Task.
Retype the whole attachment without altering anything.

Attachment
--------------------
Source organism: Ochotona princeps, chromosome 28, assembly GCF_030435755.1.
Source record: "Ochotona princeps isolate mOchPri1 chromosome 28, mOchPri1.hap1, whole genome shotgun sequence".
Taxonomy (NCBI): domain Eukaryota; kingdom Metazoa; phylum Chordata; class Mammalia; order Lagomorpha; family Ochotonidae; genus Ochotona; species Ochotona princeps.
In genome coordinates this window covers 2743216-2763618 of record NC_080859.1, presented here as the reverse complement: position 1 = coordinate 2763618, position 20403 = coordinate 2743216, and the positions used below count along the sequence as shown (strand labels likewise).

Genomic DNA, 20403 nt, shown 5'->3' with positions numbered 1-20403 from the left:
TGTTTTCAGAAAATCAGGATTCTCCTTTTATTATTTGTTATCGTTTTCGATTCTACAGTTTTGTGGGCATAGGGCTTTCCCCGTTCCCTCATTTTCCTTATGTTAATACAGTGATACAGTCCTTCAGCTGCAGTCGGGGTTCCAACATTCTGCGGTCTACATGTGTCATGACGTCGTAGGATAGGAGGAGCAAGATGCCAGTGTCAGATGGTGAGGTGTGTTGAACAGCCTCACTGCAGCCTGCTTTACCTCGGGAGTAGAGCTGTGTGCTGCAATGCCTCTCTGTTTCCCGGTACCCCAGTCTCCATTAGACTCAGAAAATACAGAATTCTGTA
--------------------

Source organism: Ochotona princeps, chromosome 28, assembly GCF_030435755.1.
Source record: "Ochotona princeps isolate mOchPri1 chromosome 28, mOchPri1.hap1, whole genome shotgun sequence".
Taxonomy (NCBI): domain Eukaryota; kingdom Metazoa; phylum Chordata; class Mammalia; order Lagomorpha; family Ochotonidae; genus Ochotona; species Ochotona princeps.
In genome coordinates this window covers 2743216-2763618 of record NC_080859.1, presented here as the reverse complement: position 1 = coordinate 2763618, position 20403 = coordinate 2743216, and the positions used below count along the sequence as shown (strand labels likewise).

Genomic DNA, 20403 nt, shown 5'->3' with positions numbered 1-20403 from the left:
TGTTTTCAGAAAATCAGGATTCTCCTTTTATTATTTGTTATCGTTTTCGATTCTACAGTTTTGTGGGCATAGGGCTTTCCCCGTTCCCTCATTTTCCTTATGTTAATACAGTGATACAGTCCTTCAGCTGCAGTCGGGGTTCCAACATTCTGCGGTCTACATGTGTCATGACGTCGTAGGATAGGAGGAGCAAGATGCCAGTGTCAGATGGTGAGGTGTGTTGAACAGCCTCACTGCAGCCTGCTTTACCTCGGGAGTAGAGCTGTGTGCTGCAATGCCTCTCTGTTTCCCGGTACCCCAGTCTCCATTAGACTCAGAAAATACAGAATTCTGTA